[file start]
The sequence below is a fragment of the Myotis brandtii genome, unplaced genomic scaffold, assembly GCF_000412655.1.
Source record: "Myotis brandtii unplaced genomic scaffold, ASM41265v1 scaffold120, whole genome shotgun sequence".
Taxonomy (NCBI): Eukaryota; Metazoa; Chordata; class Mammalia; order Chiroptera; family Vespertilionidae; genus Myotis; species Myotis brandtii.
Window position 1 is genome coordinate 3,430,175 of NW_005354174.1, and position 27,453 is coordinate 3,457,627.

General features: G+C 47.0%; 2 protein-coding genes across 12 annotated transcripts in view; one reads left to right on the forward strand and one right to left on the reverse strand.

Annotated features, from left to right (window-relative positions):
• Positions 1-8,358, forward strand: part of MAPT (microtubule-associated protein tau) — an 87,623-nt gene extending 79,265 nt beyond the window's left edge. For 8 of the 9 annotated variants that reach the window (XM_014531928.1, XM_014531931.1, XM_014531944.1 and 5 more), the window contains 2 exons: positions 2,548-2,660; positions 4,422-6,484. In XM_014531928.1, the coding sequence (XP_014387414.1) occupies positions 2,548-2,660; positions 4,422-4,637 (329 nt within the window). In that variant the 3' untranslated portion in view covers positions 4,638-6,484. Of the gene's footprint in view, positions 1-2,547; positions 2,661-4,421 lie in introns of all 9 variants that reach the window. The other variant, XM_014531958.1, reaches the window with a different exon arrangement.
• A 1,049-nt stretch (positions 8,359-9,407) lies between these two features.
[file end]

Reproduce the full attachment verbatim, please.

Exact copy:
The sequence below is a fragment of the Myotis brandtii genome, unplaced genomic scaffold, assembly GCF_000412655.1.
Source record: "Myotis brandtii unplaced genomic scaffold, ASM41265v1 scaffold120, whole genome shotgun sequence".
Taxonomy (NCBI): Eukaryota; Metazoa; Chordata; class Mammalia; order Chiroptera; family Vespertilionidae; genus Myotis; species Myotis brandtii.
Window position 1 is genome coordinate 3,430,175 of NW_005354174.1, and position 27,453 is coordinate 3,457,627.

General features: G+C 47.0%; 2 protein-coding genes across 12 annotated transcripts in view; one reads left to right on the forward strand and one right to left on the reverse strand.

Annotated features, from left to right (window-relative positions):
• Positions 1-8,358, forward strand: part of MAPT (microtubule-associated protein tau) — an 87,623-nt gene extending 79,265 nt beyond the window's left edge. For 8 of the 9 annotated variants that reach the window (XM_014531928.1, XM_014531931.1, XM_014531944.1 and 5 more), the window contains 2 exons: positions 2,548-2,660; positions 4,422-6,484. In XM_014531928.1, the coding sequence (XP_014387414.1) occupies positions 2,548-2,660; positions 4,422-4,637 (329 nt within the window). In that variant the 3' untranslated portion in view covers positions 4,638-6,484. Of the gene's footprint in view, positions 1-2,547; positions 2,661-4,421 lie in introns of all 9 variants that reach the window. The other variant, XM_014531958.1, reaches the window with a different exon arrangement.
• A 1,049-nt stretch (positions 8,359-9,407) lies between these two features.